The Ahmadinejad government later reversed this shift and revitalized lines of attack against Israel that the Jewish state thought it had put to rest, such as questioning Israel’s right to exist. Ahmadinejad also began propagating the idea of a referendum to determine the fate of the Holy Land (knowing full well that the Palestinians will soon outnumber the Israelis), which challenged not only the Israeli government, but also that of the Palestinian authority.
Rowhani’s interview is a strong indication that he falls into the latter camp of pragmatists, focusing on the wound of the occupation rather than on ideological factors and objectives. According to one of his Cabinet ministers, he is a proponent of the reformist idea that Iran should adopt a “Malaysian profile” on Israel.
Much like Malaysia, Iran would be an Islamic state that does not formally recognize Israel and would occasionally criticize Israeli policies but refrain from confronting Israel directly. As I wrote in the Forward in December 2007, Iran would get out of Israel’s hair in return for an end to Israeli pressure on the United States to isolate and contain Iran. Iran would be an armchair critic of Israel, voicing its opposition to the occupation of Palestinian territories, but it would not interfere in the peace talks or add fuel to the fire.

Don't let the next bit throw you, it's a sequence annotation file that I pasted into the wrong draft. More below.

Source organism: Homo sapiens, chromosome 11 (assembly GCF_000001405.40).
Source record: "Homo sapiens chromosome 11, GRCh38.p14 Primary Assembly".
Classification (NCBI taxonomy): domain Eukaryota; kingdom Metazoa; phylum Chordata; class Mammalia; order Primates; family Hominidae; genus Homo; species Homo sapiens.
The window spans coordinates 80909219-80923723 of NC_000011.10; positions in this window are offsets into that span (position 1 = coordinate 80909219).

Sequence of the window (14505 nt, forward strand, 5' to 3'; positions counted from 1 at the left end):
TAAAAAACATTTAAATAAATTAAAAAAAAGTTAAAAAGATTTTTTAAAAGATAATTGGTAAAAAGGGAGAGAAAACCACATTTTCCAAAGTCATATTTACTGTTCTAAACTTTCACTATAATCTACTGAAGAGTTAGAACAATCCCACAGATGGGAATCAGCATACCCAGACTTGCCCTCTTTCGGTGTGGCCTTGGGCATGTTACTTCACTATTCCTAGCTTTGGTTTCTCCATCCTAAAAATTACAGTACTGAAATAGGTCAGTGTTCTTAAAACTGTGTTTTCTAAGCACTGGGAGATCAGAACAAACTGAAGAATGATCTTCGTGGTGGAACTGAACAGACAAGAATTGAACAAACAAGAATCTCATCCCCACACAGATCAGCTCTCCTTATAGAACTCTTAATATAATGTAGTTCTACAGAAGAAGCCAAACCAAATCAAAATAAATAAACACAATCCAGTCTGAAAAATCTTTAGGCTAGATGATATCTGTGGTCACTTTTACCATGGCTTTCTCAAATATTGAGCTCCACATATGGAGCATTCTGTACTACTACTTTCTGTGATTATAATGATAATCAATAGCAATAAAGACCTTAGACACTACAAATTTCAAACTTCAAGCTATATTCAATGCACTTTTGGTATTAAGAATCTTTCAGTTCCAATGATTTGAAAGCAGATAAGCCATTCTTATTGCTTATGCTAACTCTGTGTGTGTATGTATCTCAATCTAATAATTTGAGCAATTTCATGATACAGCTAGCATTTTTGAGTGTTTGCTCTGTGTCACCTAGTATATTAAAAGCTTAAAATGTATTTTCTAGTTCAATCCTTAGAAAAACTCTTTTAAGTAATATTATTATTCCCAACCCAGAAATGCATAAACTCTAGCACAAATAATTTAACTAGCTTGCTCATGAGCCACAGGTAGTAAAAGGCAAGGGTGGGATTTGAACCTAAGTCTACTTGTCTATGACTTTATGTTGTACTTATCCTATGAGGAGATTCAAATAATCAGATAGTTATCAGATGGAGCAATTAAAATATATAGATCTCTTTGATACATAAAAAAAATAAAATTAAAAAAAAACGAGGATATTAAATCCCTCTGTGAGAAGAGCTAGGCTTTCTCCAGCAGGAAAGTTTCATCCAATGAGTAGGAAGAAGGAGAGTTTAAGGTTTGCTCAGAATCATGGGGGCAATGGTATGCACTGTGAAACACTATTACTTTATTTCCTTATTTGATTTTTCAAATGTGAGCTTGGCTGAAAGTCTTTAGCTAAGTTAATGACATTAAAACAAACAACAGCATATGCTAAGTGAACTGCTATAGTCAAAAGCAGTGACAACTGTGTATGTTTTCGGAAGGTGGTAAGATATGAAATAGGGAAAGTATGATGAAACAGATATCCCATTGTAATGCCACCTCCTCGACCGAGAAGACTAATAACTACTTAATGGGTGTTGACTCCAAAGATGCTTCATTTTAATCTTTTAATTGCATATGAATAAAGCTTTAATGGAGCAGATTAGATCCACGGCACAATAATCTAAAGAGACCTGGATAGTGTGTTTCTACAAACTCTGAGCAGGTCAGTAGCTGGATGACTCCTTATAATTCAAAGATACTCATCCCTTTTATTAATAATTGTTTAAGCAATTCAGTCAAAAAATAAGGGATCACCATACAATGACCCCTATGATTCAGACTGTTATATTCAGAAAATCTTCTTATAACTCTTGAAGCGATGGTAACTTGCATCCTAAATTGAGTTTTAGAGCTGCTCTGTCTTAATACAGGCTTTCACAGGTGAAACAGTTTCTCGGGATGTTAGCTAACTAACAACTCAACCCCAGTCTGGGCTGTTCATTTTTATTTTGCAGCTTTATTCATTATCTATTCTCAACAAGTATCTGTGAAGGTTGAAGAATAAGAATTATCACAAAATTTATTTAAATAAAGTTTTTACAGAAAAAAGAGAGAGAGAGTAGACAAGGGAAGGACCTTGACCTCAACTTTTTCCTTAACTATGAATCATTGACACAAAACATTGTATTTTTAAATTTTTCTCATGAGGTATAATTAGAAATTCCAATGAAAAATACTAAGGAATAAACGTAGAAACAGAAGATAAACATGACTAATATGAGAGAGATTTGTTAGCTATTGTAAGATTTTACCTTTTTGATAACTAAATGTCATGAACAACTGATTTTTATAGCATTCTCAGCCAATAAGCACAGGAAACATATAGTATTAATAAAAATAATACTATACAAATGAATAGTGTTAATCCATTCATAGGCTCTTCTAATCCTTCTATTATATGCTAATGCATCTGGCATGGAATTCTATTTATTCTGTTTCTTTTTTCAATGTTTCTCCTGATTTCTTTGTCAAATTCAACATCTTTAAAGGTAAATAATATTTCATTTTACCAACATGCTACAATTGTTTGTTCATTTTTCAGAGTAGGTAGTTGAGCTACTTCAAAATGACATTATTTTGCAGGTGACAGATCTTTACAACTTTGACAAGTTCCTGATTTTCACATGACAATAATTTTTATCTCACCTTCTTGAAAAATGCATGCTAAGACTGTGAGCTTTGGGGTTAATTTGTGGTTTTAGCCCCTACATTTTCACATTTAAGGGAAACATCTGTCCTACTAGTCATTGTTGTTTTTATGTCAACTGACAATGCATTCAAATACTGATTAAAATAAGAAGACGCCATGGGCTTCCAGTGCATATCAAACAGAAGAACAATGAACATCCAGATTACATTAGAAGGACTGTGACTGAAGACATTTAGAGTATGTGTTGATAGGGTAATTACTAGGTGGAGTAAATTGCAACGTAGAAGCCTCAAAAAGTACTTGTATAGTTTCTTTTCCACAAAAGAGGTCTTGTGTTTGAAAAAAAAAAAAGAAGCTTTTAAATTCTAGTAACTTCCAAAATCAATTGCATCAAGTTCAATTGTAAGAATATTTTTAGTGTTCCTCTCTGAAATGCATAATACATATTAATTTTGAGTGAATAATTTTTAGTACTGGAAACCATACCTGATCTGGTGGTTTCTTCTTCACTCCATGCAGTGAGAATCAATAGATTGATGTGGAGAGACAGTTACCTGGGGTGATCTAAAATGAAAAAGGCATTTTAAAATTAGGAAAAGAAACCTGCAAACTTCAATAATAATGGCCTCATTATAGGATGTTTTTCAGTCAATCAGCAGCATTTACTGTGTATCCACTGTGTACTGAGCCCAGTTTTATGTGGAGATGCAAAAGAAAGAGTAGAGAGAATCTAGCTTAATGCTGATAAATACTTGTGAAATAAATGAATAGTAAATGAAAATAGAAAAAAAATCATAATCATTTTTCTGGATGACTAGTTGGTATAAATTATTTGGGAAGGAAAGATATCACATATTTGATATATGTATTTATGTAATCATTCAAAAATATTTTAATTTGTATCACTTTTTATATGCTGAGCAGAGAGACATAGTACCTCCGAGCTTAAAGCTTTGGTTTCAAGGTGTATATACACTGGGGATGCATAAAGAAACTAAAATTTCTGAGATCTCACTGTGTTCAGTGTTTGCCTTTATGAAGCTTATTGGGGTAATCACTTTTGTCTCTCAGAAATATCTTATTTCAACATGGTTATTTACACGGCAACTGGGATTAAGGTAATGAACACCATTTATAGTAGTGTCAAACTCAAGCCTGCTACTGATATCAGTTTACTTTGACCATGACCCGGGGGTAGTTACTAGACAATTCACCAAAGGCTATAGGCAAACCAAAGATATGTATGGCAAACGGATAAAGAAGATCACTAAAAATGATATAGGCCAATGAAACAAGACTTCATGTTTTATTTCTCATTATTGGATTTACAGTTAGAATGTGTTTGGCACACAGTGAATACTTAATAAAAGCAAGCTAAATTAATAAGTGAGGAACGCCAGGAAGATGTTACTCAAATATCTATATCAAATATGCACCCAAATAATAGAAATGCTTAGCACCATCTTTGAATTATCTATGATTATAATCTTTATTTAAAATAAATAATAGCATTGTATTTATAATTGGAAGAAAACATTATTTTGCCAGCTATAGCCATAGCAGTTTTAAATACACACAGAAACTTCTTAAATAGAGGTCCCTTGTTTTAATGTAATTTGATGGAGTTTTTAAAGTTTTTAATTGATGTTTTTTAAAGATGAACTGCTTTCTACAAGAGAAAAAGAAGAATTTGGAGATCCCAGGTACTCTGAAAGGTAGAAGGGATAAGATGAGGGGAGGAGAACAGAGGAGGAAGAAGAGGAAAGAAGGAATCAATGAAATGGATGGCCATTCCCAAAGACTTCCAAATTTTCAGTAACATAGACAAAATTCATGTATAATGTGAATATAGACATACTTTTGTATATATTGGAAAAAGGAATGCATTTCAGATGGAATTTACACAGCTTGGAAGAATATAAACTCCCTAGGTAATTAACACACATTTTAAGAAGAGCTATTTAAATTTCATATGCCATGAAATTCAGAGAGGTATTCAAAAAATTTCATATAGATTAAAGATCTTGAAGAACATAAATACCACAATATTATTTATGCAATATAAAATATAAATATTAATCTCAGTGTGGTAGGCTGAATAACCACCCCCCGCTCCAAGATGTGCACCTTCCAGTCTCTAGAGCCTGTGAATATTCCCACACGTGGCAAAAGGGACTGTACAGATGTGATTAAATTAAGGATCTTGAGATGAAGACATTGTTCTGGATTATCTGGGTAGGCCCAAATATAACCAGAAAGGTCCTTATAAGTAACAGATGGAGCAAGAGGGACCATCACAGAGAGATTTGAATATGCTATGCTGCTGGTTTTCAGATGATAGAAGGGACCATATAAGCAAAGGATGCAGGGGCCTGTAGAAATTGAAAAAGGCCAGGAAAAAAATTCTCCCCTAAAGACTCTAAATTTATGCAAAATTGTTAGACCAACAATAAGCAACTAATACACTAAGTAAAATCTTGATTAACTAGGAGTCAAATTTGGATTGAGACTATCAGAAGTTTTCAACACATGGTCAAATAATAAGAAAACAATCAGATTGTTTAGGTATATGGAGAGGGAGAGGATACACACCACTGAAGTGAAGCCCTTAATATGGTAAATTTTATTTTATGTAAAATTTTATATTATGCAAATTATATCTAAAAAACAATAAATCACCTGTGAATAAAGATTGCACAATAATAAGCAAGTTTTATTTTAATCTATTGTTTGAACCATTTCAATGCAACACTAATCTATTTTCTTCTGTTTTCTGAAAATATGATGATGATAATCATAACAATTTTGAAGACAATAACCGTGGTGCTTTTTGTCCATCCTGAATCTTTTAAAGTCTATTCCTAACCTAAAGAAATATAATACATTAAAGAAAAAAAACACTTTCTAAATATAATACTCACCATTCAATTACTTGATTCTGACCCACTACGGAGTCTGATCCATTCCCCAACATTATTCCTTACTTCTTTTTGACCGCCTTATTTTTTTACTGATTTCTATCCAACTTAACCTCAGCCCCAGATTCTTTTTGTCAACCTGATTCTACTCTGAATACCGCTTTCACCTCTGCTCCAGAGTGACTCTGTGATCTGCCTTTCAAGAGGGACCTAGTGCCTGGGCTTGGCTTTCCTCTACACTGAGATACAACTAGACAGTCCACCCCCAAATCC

To anyone concerned about Israel’s security, this would be a welcome albeit ultimately insufficient change. Additional steps would be necessary to achieve a lasting resolution. But for these first steps to materialize, Netanyahu must come to terms with the fact that Ahmadinejad has left Tehran’s political scene and that a new reality is emerging. On Israel, Rowhani is likely not Ahmadinejad 2.0 but Khatami 2.0. For an Israel interested in peace, that should be good news.